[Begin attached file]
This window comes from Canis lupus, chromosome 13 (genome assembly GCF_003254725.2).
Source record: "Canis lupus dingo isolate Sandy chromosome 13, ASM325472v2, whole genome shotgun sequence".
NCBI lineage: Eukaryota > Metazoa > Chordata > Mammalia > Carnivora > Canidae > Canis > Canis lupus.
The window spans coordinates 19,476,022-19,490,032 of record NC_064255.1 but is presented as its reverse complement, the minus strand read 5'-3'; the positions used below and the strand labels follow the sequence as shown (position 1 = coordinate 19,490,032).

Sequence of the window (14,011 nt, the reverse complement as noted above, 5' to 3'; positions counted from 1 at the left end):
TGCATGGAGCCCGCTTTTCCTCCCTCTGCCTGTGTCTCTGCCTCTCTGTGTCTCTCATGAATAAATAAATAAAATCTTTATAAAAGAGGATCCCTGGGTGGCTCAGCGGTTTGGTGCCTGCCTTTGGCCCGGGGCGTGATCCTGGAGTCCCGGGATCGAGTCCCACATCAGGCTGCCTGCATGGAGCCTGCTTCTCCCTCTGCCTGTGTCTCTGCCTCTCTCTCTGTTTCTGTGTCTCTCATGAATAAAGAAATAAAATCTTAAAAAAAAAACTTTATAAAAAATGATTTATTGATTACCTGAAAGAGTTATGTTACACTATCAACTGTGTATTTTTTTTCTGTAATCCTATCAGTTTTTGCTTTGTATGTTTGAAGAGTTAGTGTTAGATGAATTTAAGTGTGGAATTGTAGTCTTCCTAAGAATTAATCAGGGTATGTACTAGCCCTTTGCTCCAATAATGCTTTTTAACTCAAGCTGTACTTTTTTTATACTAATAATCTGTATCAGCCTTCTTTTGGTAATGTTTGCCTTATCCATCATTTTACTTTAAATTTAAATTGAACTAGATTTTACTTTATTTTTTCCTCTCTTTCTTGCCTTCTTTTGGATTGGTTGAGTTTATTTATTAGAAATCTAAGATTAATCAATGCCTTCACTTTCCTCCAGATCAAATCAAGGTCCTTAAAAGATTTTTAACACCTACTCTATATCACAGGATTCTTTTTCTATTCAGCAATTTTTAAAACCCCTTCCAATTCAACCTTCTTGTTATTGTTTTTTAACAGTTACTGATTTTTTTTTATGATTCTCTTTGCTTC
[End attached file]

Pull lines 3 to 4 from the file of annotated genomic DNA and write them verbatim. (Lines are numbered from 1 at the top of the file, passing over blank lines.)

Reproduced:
NCBI lineage: Eukaryota > Metazoa > Chordata > Mammalia > Carnivora > Canidae > Canis > Canis lupus.
The window spans coordinates 19,476,022-19,490,032 of record NC_064255.1 but is presented as its reverse complement, the minus strand read 5'-3'; the positions used below and the strand labels follow the sequence as shown (position 1 = coordinate 19,490,032).